After you've had enough of Classic mode, you can tackle Rebirth mode. Rebirth is a reworking of the original, using the features of the Nintendo DS. The mansion, story, and general game progression remain unchanged. The difference is in how the game plays and the neat things you can do along the way.
The mode's most apparent addition is that of more enemies and a few more rounds of ammo to take them down with. You'll still need to conserve the weaponry for later in the game, though. Herbs and healing items are also somewhat more abundant, but that's just a result of there being more enemies and hazards. Also, some of the undead are in different areas and appear at different times compared to Classic mode, requiring you to be on guard everywhere you go. Ultimately, it's balanced out to be about the same struggle to survive as Classic mode is.
Every so often, you'll come through a door and trigger the first-person knife fight mini-game that uses the touch screen. As zombies approach, you can swipe at them by dragging your finger across the screen, or stab at them by tapping it. Just like a real knife, back-and-forth motions are need to score maximum damage without taking some yourself. This feature of RE DS is fantastic. Unfortunately, it only occurs at pre-scripted areas in the game, instead of whenever you would want to use the knife. It would have been nice to use it in real-time, but considering the nature of how this mode works, it's understandable why the event happens in the way that it does.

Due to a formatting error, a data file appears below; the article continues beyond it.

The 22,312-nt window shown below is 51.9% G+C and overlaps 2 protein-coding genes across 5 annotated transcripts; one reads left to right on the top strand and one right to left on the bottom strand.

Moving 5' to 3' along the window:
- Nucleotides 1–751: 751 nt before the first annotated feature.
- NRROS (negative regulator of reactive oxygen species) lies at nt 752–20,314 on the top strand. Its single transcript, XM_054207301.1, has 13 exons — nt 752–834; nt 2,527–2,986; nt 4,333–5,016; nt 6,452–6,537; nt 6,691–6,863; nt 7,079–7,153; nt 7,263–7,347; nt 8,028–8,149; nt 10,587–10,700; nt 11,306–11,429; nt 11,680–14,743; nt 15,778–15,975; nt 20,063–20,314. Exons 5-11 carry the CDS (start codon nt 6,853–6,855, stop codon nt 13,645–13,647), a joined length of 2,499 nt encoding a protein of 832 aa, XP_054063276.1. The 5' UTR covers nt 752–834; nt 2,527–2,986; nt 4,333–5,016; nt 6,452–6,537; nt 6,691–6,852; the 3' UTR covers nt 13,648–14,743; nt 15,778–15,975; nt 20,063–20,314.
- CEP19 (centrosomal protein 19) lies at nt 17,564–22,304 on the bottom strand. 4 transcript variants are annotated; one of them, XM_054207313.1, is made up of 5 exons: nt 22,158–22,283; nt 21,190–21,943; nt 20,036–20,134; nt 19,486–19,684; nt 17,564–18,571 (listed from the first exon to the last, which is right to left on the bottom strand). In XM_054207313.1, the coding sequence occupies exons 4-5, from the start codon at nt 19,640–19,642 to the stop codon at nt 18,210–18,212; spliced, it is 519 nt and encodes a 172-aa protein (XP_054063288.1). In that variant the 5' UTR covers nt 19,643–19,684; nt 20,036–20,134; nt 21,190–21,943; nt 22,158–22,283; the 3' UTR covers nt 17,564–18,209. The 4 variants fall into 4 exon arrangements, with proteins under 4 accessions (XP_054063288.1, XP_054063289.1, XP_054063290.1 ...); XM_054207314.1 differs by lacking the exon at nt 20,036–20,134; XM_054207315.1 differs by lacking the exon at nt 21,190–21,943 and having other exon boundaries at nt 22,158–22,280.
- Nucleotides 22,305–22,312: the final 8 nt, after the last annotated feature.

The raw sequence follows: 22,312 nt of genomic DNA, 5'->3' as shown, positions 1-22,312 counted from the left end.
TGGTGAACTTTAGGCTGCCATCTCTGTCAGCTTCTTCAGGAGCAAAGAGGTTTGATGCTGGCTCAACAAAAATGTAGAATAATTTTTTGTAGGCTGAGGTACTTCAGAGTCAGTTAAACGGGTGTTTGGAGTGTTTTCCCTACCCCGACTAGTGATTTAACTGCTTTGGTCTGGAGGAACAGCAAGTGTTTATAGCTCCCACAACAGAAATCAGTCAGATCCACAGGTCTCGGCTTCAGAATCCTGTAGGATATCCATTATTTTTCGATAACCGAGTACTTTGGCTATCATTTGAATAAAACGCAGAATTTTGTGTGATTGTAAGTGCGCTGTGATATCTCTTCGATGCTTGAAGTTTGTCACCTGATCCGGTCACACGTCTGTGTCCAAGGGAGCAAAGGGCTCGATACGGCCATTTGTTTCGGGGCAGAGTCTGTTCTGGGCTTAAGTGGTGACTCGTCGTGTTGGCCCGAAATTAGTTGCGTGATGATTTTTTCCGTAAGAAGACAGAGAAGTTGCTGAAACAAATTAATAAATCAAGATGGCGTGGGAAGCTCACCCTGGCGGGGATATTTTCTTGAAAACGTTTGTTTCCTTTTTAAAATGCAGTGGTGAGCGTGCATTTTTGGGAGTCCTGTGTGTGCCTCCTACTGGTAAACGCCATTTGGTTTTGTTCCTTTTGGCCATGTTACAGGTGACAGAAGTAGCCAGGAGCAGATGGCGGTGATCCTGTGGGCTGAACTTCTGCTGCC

The touch screen is also used to solve a lot of new puzzles. Every safe room has a special item box that can be opened via a touch-screen puzzle lock. Most of the puzzles from the original Resident Evil have been improved or replaced using the touch screen interface. A lot of the things that were needed to be turned or cranked now must be done manually on the touch screen. There are a few places in the game where the pressure's on to turn a wheel crank as fast as possible, or you're dead meat. It's really cool to be put in the same life-or-death situation that your character is put in, because nothing sucks more than failing to turn a crank and needing to start over from your last save.
The biggest addition that Resident Evil DS has to offer isn't in the single player game. For the first time ever, the original Resident Evil has a multiplayer mode. Either competitively or co-operatively, up to four people (each with copies of the title) can engage in a quest to escape from the mansion within a given time limit. The novelty of the mode really ends there, however. It seems that every player involved in the game is basically on his own, even though all players are supposed to be in the same mansion. Even when two or more people are in the same room, they just show up as floating colored stars, indicating their relative positions.
This configuration makes co-op mode play in a strange manner. All players share the same health meter, despite them not sharing the same enemies. One player might kill a zombie in a hallway, but another player also needs to kill the same zombie in the same hallway. Attack power is increased when everyone is in the same room, but it doesn't make sense that you might lose health because someone else got attacked and there's nothing you can do about it. Still, the multiplayer modes are an interesting romp though the game, and you can play as Wesker and Barry, among other unlockable characters.
Even with the control and dialog problems, and the item-toting frustrations, Resident Evil: Deadly Silence is still as good as the original was, and more so because of the addition of Rebirth mode and the touch screen mechanics. The game works perfectly on the portable because of the start-stop flow, so an hour or two of straight playtime isn't always needed. As long as you don't expect a Resident Evil 4 kind of overhaul, what you'll get in RE DS is a fantastic version of the original and a good addition to the DS library.